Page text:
She wasn’t happy with me, but we did it anyway. We put away her math curriculum and she worked on memorizing her times tables. I didn’t worry that she wouldn’t finish her book by summer. What I cared about is that she knew her math facts so that when she did return to her curriculum, she wouldn’t be doing double-duty learning. She did it. She learned them backwards and forwards. And now, although days like yesterday sometimes happen, she enjoys math. She moves through her lessons quickly and fluidly. When we come upon real-life math situations and she knows the answer to something I say, “See…aren’t you glad you memorized those multiplication tables?” Her smile shows that she understands how important that break in curriculum was.

Levi is my whiz-kid. Ever since we started homeschooling (when he was three), he has been my most eager student. In preschool 3 and 4, I give my kids the option of “doing” school or not. If they want to be with us, great. If not, they can play. In all of our first year, Levi chose to play once. One day. Every other day he was learning right alongside Alaina and Caleb.

If he were in school, he would be in 2nd grade. Currently, he is blasting his way through third-grade math. I suspect he’ll finish third- and fourth-grade math this year. He gives Alaina a run for her money on multiplication tables (I learned my lesson and I drill all the kids every day in times tables). I love that I don’t have to hold him back. In first-grade, he closed the last page of first-grade math and opened second-grade math. A few months later, he closed second-grade math and opened third-grade. His own ability dictates his progress. It isn’t his grade level.

I understand why there are grades in schools. I really do. The days of one-room schoolhouses are over and there has to be some semblance of order. There has to be a set curriculum. Chaos would ensue if every kids was working on different things at different times.  There are amazing teachers doing amazing work accommodating students with various needs. But no teacher (at least that I know of) has the complete freedom to put curriculum away indefinitely until a specific student is ready. No teacher can be working through different math programs with different students. It’s not that they aren’t willing, it’s just that it doesn’t work.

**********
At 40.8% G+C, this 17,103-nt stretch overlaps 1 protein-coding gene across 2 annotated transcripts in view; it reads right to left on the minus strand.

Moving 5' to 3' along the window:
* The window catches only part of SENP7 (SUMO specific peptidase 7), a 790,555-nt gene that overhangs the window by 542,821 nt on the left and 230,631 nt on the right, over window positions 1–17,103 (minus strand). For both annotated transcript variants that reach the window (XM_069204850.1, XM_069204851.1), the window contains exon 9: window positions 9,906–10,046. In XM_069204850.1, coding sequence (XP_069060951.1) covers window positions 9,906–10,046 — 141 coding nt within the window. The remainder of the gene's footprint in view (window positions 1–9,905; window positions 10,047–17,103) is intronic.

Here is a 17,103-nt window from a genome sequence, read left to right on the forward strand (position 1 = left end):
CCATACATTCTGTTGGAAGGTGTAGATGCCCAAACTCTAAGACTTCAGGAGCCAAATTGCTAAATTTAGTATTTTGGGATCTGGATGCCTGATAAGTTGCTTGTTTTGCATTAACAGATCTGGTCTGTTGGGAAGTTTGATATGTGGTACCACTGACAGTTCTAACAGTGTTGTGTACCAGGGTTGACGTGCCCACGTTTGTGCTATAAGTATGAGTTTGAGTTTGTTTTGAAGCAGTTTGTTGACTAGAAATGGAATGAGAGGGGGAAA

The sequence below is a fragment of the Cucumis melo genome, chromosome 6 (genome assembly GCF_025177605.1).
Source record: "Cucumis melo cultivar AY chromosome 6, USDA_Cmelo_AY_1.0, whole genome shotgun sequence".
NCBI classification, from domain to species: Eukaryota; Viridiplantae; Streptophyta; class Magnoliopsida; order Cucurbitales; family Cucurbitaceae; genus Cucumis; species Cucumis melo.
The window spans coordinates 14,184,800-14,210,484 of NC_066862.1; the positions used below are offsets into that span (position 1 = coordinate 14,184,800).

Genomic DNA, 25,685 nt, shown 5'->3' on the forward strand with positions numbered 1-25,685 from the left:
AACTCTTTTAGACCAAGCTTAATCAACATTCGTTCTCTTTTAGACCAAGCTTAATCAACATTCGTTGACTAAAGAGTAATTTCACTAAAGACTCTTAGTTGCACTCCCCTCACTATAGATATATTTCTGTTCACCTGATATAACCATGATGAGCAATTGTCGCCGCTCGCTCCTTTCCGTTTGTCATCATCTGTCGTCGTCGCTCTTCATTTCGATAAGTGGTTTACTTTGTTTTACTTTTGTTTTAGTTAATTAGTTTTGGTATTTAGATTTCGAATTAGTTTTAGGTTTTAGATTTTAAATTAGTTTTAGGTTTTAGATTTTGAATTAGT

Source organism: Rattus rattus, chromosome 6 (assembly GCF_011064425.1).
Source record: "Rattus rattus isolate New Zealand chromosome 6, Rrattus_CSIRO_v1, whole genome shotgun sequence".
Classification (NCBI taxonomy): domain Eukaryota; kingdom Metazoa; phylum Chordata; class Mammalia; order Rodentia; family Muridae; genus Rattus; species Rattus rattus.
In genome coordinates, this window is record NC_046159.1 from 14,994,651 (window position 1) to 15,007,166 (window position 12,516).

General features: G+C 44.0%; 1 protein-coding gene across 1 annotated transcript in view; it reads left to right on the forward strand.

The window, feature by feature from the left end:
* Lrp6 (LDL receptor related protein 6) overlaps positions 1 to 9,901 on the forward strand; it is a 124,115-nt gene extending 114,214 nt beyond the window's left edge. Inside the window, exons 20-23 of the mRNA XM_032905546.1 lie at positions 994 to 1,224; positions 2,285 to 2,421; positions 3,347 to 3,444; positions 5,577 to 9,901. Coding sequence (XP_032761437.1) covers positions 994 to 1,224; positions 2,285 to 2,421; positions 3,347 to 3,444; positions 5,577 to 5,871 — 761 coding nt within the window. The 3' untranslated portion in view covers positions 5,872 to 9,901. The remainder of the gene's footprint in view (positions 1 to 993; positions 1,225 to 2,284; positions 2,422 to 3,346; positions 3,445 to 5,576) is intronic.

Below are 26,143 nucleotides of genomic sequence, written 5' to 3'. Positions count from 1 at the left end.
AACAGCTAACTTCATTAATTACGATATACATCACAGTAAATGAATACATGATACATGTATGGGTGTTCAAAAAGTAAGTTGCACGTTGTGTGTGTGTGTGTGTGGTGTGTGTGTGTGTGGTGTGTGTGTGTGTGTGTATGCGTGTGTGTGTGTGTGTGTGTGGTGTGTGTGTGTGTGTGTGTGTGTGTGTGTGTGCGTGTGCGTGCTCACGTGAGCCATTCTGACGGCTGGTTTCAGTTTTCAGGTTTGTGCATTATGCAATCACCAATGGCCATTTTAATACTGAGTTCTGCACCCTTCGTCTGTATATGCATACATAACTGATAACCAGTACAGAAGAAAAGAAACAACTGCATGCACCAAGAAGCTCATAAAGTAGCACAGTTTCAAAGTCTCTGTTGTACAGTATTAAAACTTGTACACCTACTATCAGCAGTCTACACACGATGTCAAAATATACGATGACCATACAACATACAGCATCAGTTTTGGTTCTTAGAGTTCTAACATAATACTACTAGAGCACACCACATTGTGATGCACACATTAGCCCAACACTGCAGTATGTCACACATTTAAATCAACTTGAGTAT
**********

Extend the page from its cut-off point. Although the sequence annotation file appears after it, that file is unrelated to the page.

But that is one of the benefits of homeschooling: schools need to group students by a specific criteria (and in most schools, that criteria is age). I don’t have the same restrictions. I get to look at my children and their ability levels and move at their own pace, not a pace set by my curriculum. I get to work one-on-one with each of my students, for as long as it takes. For all of my many reasons for homeschooling, this perhaps, is one of the most important. God made each of my children unique in their abilities and strengths and weaknesses and I love not having them bound to a specific number.

The numbers are needed in schools. They aren’t at home.

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3 thoughts on “Homeschooling Lessons, Part 3

  1. Rebecca

    Janet, thank you sooooo much for sharing this blog. One of my children is in school (the other two are 3 years old and 9 months old) and he struggles quite a bit in math and in reading and writing. I feel I am always “on his case” in these areas, feeling he is lagging behind the rest of his class. It’s so refreshing to read your blog and be reminded that each child has their own strengths and weaknesses and not to push them in their weaker areas but wait until they are ready. My question is how can I do this when he is on a set curriculum and his teachers are pushing him (and gently pushing me to push him)? This is a real inner struggle I am having. I just want to help him the best I can but don’t want to put him off reading for life.
    Beccie

    Reply
  2. Fiona

    This is one reason homeschooling is so appealing to me…the ability to let children wait or push ahead where necessary. Sure does take wisdom to know when to do it, though!

    Reply
  3. Pingback: Homeschooling Lessons, Part 4 | Preparing the Soil